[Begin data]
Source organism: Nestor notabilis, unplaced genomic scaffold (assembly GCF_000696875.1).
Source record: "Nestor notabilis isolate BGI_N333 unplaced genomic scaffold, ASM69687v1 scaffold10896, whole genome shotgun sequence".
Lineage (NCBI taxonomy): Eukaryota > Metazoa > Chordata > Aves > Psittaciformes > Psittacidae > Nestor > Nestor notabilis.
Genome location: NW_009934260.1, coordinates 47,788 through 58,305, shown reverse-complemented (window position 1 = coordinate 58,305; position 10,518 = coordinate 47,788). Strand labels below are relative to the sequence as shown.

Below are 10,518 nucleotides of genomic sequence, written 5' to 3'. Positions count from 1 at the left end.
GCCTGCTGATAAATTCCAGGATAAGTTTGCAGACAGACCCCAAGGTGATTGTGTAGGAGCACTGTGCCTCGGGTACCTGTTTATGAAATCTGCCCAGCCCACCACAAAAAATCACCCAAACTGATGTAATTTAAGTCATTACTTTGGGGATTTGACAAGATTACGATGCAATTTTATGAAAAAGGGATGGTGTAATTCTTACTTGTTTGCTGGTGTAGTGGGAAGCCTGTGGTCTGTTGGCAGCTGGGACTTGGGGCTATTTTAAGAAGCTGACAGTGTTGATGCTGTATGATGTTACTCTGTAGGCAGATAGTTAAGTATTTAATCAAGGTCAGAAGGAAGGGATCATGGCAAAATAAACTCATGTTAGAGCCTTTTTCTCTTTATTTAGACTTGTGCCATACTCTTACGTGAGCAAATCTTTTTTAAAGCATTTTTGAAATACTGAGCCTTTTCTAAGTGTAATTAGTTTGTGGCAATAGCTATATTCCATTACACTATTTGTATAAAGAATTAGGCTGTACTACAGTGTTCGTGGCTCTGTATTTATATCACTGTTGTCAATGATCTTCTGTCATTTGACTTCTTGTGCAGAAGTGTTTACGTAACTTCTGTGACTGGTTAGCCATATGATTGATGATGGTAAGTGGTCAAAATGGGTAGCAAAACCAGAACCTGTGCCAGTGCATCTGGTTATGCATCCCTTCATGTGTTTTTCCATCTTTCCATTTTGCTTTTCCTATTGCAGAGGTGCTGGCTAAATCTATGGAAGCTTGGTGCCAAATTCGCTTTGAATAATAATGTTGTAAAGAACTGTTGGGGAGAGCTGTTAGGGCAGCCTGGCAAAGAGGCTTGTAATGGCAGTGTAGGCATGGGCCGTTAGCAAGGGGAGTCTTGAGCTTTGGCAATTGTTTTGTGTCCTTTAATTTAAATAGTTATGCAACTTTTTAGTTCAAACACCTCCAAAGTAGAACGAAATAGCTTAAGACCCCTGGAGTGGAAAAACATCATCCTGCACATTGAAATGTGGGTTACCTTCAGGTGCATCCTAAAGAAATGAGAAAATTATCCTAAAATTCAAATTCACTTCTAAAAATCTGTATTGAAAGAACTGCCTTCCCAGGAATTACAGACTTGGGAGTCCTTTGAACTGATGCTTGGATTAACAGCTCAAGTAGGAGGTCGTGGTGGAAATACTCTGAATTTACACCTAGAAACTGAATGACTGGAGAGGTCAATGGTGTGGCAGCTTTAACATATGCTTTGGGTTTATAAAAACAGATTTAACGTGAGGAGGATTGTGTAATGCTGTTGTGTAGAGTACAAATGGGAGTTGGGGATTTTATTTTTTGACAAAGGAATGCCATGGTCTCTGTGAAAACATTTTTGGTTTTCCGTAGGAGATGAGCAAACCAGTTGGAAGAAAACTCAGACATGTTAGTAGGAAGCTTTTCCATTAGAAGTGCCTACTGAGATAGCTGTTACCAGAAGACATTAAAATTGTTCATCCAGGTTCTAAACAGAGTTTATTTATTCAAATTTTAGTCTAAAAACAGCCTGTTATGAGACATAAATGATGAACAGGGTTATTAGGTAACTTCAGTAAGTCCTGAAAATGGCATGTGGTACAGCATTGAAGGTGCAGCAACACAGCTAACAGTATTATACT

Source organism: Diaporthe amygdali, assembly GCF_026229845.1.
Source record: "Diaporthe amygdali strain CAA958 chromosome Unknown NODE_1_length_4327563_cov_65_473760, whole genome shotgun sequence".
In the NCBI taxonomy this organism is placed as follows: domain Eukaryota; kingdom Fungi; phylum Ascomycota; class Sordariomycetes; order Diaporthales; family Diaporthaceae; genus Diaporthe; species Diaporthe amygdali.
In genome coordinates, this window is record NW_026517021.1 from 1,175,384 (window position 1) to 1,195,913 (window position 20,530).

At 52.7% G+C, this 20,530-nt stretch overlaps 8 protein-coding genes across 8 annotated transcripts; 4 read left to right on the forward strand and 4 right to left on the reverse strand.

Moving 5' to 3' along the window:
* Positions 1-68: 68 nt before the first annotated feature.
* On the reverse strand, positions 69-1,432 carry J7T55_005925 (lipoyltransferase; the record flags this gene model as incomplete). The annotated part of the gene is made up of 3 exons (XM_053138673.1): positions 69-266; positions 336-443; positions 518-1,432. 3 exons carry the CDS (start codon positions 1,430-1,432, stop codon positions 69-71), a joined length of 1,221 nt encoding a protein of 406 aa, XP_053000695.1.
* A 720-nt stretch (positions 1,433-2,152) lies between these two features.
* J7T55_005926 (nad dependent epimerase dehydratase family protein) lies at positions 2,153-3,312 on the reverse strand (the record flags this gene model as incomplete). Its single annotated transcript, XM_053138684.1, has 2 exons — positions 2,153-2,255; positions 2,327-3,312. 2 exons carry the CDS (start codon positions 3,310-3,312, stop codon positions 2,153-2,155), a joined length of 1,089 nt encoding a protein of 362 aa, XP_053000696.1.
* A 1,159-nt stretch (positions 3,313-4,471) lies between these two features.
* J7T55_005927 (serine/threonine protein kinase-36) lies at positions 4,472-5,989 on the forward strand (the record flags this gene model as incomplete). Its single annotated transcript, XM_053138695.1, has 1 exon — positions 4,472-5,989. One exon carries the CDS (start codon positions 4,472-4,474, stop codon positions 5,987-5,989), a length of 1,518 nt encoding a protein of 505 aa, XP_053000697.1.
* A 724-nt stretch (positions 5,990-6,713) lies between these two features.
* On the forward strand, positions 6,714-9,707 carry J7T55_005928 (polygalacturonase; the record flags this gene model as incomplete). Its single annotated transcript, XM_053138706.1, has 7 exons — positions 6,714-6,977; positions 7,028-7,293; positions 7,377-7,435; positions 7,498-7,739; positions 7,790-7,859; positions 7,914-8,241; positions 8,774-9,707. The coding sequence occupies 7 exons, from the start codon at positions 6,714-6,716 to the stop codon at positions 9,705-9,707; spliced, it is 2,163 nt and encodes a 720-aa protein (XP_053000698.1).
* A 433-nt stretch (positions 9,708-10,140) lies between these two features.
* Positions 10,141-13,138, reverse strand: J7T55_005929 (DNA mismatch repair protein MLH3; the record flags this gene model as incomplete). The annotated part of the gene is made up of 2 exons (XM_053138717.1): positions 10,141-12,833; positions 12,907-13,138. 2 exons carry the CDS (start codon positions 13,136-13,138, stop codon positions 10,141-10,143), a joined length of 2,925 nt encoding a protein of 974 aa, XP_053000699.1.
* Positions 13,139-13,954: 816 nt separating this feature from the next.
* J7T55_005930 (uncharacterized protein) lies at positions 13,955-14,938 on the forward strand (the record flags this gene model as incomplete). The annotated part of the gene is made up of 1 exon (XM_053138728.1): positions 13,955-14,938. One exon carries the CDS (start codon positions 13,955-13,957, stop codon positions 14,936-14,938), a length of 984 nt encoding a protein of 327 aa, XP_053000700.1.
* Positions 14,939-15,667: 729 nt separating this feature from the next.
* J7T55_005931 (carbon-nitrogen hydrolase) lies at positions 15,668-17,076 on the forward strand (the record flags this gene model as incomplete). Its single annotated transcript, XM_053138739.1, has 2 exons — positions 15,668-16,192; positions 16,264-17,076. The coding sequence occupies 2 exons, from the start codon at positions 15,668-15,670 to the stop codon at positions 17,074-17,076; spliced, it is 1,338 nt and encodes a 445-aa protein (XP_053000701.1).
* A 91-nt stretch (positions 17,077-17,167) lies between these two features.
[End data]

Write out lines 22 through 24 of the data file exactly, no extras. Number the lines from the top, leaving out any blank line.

* Positions 10,141-13,138, reverse strand: J7T55_005929 (DNA mismatch repair protein MLH3; the record flags this gene model as incomplete). The annotated part of the gene is made up of 2 exons (XM_053138717.1): positions 10,141-12,833; positions 12,907-13,138. 2 exons carry the CDS (start codon positions 13,136-13,138, stop codon positions 10,141-10,143), a joined length of 2,925 nt encoding a protein of 974 aa, XP_053000699.1.
* Positions 13,139-13,954: 816 nt separating this feature from the next.
* J7T55_005930 (uncharacterized protein) lies at positions 13,955-14,938 on the forward strand (the record flags this gene model as incomplete). The annotated part of the gene is made up of 1 exon (XM_053138728.1): positions 13,955-14,938. One exon carries the CDS (start codon positions 13,955-13,957, stop codon positions 14,936-14,938), a length of 984 nt encoding a protein of 327 aa, XP_053000700.1.